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Artic Coke

Can Arctic Coke help invigorate Coca-Cola’s soda sales?

With Coca-Cola facing a market where more people are abandoning soda in favour of healthier beverages, the 132-year old beverage maker has looked for novel ways to make its iconic drinks more appealing to the fickle consumer. NASA scientists have delivered one new possibility…..

Coca-Cola has been working for two decades to create a super-cold, slushy drink after research indicated many consumers preferred to enjoy their beverage this way. In most cases, packaged products are generally found as a liquid or frozen, but nowhere in between.

Its challenge has been finding a way to bring that experience to the shopper on a more frequent, repeatable scale that also was cost effective. 

It wasn’t until 2013 when Coca-Cola got an idea from ex-NASA scientists who were experts in cryogenics that the soda giant finally found a practical solution — this eventually lead to a machine known as the Arctic Coke that can add ice crystals to a super-cold beverage in a few seconds.

The public “prefers our beverages and enjoys our beverages more when they are cold,” Therron Foley, director of cold drink equipment development at Coca-Cola, has said. “The Arctic Coke is an attempt to meet up with that consumer preference.”

Soda sales lose their fizz

The invention comes as the soda industry grapples with a slowdown in sales as consumers shun sugary beverages in favour of healthier teas, waters, juices and sports drinks.

The carbonated soft drink market, which has fallen for 12 consecutive years, was surpassed by bottled water in 2016 as the largest beverage category in the US.

With the challenges facing the soda industry unlikely to abate anytime soon, manufacturers are cognisant of the fact that they must look for new ways to ignite growth and retain existing customers. Increasingly, they are turning to new flavours, uncovering sugar substitutes and rolling out futuristic devices such as Arctic Coke that enhance the consumer experience.

Coca-Cola first debuted Arctic Coke at 20 Speedway convenience stores around Indianapolis during the summer of 2016, and quickly realised it might have a hit — sales increased between 15% and 20% at locations with the cooler.

This initial success gave the company confidence to move forward with further investment and research in the concept.

Today, roughly 500 units are in operation domestically, mostly in convenience stores, with plans for another 550 more. As many as 1,000 can be found outside of the US.

While coolers remain a staple of the convenience store, there hasn’t been much innovation for decades in a way that benefits the consumer, according to the company. Coca-Cola is looking to change that.

The Arctic Coke works like this: A beverage from a rectangular cooler — which is set at roughly -2°C degrees compared to 4°C to 7°C degrees for most refrigerators — is removed by the consumer and placed on an attached platform. With the press of a button, an invisible shiver goes through the bottle, causing ice crystals to form.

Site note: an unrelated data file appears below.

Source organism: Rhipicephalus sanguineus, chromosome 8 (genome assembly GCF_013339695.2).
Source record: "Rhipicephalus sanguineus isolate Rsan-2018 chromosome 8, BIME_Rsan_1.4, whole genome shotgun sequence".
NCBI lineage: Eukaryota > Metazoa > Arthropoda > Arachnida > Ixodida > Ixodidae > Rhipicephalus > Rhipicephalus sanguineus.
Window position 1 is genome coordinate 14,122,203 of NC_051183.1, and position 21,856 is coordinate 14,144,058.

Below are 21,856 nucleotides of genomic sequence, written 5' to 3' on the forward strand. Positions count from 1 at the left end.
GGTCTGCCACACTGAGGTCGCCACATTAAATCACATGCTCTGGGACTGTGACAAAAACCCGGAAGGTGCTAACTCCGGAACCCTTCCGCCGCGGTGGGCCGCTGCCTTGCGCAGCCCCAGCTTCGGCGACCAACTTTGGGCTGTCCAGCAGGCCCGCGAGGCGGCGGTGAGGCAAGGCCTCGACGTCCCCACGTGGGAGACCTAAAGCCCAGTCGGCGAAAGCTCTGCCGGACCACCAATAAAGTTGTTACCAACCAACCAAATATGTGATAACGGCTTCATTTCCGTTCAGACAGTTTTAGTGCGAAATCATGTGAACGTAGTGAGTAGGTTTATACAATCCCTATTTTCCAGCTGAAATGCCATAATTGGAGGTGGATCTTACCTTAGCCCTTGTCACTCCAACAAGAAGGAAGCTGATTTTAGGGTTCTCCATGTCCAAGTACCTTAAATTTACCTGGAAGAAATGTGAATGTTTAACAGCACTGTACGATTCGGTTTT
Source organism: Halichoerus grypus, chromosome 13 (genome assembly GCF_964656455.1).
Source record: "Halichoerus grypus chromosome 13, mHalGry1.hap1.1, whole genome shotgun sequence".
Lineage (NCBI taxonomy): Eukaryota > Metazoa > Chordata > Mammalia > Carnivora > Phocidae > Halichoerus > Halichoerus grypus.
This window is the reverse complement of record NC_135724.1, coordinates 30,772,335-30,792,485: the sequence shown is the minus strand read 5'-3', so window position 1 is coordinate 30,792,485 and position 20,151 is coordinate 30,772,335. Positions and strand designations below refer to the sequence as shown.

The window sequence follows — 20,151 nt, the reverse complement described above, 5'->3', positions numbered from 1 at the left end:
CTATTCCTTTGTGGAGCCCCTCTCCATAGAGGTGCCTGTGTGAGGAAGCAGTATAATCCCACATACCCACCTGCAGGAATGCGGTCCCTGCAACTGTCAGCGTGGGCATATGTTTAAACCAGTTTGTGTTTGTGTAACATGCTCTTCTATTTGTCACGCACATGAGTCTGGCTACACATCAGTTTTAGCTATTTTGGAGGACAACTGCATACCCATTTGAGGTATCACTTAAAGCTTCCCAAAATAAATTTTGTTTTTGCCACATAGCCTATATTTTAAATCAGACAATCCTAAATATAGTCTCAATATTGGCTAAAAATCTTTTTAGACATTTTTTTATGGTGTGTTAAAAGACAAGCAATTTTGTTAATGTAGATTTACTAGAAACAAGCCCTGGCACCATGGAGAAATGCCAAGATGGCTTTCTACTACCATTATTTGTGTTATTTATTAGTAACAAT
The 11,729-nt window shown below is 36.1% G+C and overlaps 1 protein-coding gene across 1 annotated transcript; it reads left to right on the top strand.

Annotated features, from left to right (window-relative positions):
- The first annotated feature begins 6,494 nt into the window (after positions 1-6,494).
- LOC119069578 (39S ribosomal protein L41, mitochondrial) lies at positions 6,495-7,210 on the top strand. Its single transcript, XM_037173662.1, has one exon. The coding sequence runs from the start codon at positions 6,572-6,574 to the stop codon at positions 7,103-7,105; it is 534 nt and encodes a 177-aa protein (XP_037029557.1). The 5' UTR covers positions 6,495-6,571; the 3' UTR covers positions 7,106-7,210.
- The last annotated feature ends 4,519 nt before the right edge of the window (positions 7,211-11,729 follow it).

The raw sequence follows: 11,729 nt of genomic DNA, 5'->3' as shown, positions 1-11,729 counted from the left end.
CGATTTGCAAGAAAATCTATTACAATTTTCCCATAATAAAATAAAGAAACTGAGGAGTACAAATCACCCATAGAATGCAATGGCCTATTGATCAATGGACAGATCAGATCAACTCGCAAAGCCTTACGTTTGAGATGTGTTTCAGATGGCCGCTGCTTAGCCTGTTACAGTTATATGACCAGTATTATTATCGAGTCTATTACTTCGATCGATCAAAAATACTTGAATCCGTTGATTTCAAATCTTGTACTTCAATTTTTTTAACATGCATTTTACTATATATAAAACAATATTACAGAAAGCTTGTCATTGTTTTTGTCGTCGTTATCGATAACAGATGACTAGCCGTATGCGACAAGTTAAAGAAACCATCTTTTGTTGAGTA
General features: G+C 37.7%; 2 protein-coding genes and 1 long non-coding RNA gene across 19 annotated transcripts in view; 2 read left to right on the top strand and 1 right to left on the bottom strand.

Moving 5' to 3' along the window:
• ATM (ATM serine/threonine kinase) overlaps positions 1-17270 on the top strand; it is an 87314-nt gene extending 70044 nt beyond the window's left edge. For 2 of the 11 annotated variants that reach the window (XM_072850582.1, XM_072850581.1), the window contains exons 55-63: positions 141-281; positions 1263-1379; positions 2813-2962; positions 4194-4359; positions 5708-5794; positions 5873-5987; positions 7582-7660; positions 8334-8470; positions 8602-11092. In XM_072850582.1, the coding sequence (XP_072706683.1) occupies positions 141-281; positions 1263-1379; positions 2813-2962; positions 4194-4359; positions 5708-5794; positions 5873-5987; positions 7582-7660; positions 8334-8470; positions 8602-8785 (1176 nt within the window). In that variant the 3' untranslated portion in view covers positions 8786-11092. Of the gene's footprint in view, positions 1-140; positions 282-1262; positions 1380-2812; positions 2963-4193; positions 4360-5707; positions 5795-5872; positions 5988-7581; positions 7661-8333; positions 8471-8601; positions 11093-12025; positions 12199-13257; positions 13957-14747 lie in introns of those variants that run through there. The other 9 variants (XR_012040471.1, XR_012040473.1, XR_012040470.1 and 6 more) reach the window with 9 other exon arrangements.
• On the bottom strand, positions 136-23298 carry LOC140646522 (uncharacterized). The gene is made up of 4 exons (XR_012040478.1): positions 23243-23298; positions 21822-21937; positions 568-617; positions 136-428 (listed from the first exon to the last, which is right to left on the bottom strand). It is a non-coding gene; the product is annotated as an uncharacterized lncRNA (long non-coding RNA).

“We’ve taken a pretty focused viewpoint on the experience that it creates, and the fact that the consumer can be part of the experience and really enjoy the visual transformation,” Kim Drucker, Coca-Cola’s platform innovation director, told Food Dive. “Those were the things that consumers told us were super important to them.”

Some limitations to the technology

Even though the cooler is a huge step forward for Coca-Cola, it does have a few obstacles that researchers in Atlanta are working to overcome.

It can take up to 12 hours to cool the beverages to the proper temperature, limiting the machine’s initial effectiveness. In addition, an Arctic Coke holds about 70 bottles, and with each brand having its own unique temperature that the drinks are cooled to, only a few beverages can be loaded into the device at any time.

Early tests have focused on Coke, Sprite, Powerade and most recently, Diet Coke.

As the soda industry grapples for growth, future success is likely to be paved with smaller ideas such as Arctic Coke, Gary Hemphill, MD of research with the Beverage Marketing Corporation, told Food Dive.

While the space is dominated by Coca-Cola, PepsiCo and Dr Pepper Snapple, it remains an “extraordinarily competitive marketplace” with consumers demanding variety and innovation.

Soft drink makers can’t afford to cut back on their investments or diminish their aggressiveness in finding new ideas and products, he said.

“I don’t think there is a silver bullet for success for carbonated soft drinks per se,” Hemphill said. “But just because consumers are by in large moving toward more variety and healthier products doesn’t mean that the fun refreshment space of carbonated soft drinks is small.

“Companies have to remind themselves of that, they have to continue to invest and innovate around the category.”…. Read the full article